We are searching data for your request:
Upon completion, a link will appear to access the found materials.
Can dogs see phone screens? The video above shows the answer, and then some.
The whole story comes from Dr. Steven Wise, a veterinarian and founder of the Pet Wellness Center at the University of California, Davis School of Veterinary Medicine. Dr. Wise's company, Dog Sense LLC, specializes in dog vision, and he's a bit of a smarty-pants when it comes to the ways dogs and humans might get along. In the video above, he uses a phone to show that dogs are able to "see" both the phone screen and its owner's face.
The trick involves placing a piece of paper between the phone and the dog, while an owner makes eye contact with the dog. When the dog begins to move toward the paper, the owner must look away from the screen. At this point, the dog will either be able to see the screen or have moved on to the owner's eye contact, at which point the experiment is over.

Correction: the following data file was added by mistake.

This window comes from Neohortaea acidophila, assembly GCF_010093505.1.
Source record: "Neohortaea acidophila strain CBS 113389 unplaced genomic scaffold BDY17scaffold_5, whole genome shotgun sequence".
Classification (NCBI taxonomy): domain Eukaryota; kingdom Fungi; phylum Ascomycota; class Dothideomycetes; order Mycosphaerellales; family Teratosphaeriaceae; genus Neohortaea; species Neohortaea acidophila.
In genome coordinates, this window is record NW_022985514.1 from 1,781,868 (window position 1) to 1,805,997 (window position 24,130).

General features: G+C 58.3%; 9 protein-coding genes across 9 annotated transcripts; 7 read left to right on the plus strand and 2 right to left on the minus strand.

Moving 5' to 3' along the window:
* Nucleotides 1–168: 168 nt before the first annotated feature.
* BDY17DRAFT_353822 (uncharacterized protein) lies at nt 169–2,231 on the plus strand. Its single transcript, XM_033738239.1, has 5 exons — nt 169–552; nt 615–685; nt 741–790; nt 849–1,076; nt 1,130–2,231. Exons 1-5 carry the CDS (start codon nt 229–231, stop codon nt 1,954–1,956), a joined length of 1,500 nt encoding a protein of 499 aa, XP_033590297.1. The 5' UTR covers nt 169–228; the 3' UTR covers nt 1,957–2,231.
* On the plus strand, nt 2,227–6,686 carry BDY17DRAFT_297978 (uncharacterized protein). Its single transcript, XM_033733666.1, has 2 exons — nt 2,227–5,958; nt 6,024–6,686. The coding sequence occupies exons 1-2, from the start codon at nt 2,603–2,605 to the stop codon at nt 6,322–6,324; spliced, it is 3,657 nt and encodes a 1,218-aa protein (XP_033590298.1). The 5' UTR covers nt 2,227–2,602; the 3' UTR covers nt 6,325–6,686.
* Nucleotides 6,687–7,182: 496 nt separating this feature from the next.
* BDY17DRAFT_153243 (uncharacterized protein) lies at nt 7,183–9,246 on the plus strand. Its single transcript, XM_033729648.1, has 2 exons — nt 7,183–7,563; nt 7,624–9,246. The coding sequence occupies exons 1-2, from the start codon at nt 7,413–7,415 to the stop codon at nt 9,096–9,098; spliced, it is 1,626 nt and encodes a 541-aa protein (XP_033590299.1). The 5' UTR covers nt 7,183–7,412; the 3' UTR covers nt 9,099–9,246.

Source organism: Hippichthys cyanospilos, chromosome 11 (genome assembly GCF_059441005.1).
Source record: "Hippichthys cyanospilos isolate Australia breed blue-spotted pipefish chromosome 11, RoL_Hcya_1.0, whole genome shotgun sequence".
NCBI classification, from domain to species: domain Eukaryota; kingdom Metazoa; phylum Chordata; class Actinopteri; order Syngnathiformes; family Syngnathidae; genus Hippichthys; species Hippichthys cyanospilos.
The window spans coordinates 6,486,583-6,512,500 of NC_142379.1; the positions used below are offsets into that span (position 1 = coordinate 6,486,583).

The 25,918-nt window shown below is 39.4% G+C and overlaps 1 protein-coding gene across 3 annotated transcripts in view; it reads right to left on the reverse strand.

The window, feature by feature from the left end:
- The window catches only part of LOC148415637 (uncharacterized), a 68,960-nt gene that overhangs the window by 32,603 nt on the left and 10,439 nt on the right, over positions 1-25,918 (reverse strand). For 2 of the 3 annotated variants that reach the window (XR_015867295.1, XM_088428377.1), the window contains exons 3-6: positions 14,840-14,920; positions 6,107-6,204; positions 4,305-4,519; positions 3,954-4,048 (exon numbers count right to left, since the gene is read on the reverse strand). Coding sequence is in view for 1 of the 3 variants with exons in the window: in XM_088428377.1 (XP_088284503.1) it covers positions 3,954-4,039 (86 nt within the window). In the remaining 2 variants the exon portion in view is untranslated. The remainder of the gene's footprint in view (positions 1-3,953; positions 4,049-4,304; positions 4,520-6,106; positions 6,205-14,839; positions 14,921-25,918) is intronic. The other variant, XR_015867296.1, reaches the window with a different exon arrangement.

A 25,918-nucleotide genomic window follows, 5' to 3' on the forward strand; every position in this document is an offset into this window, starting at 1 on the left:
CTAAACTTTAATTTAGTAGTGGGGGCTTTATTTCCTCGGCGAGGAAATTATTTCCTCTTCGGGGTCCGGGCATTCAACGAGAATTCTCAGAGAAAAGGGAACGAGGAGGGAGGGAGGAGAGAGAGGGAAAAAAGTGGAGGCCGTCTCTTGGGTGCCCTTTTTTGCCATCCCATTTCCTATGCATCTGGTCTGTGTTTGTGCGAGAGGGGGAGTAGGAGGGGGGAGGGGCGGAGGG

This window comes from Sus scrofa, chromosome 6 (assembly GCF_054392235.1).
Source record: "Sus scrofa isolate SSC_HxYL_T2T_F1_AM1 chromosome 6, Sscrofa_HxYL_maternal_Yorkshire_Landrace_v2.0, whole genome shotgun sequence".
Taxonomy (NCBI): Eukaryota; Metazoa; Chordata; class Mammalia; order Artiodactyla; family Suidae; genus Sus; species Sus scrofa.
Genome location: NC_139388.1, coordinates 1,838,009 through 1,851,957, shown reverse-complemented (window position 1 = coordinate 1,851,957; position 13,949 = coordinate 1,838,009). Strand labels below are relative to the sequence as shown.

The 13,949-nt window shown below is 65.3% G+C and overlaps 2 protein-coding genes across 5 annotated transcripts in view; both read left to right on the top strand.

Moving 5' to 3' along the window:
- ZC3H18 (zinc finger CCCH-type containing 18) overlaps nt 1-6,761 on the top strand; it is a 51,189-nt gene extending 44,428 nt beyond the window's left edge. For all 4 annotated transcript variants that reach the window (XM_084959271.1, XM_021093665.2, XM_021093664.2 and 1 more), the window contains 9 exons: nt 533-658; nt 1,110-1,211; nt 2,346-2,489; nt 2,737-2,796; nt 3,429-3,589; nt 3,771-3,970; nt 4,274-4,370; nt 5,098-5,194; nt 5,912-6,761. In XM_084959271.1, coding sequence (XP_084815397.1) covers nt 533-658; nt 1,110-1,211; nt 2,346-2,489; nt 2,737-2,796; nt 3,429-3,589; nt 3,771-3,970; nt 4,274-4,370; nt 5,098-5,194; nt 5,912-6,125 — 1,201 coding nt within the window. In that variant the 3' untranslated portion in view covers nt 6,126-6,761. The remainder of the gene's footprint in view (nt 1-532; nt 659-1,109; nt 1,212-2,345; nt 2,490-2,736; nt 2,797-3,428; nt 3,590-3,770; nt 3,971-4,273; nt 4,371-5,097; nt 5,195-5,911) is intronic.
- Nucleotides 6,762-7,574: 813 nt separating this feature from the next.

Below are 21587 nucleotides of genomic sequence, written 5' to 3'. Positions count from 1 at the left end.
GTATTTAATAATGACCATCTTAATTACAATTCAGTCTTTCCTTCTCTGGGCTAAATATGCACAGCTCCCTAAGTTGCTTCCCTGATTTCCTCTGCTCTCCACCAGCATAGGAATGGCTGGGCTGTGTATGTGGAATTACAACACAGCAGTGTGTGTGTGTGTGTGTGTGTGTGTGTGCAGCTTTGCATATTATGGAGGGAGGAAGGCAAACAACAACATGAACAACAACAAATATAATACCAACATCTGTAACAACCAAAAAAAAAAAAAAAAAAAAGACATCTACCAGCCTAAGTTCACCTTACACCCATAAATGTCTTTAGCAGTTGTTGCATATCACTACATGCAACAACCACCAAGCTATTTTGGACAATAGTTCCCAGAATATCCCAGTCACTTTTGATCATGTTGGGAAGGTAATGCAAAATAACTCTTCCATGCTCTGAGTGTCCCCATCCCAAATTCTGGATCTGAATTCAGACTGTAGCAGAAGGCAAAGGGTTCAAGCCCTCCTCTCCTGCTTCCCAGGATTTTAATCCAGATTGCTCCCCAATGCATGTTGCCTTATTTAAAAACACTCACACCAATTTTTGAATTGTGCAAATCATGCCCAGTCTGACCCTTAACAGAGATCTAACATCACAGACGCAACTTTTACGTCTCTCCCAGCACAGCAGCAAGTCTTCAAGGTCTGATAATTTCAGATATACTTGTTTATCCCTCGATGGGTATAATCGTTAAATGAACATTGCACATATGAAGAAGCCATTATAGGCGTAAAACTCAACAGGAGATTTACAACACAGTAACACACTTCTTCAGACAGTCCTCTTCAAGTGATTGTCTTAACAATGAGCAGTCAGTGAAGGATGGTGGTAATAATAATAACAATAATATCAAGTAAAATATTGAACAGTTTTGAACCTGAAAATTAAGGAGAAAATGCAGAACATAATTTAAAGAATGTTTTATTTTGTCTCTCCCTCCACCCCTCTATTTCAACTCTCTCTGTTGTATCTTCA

The result seems to indicate that dogs can "see" the screen and respond to a human face, and that the more we have eye contact with a dog, the more likely they are to see us. That's definitely something to keep in mind when trying to trn a pet to your every beck and call. And as Wise says, if you ever need to do a screen test on your own dog, you might want to think about having a piece of paper in between you and the computer or phone.
The screen test works even better when the phone is upside down, too. I was told this from a previous owner of mine, so who knows if I would have noticed otherwise. Wise did note, however, that your dog might be more or less distracted by the phone, so don't hold a phone up for too long. Still, the video is pretty cool and should serve as another reminder of the bond between a dog and its human.
Can Dogs See Human Faces? [Dog Sense via Geekologie]
More from LiveScience:
New Scientist Live Events
Why Dogs Go to Bed: Science, Love and Sleep
Scientists Decipher Dog's Stunning Cry
How to Handle a Dog in the Bathroom
© 2012 LiveScience.com. All rights reserved.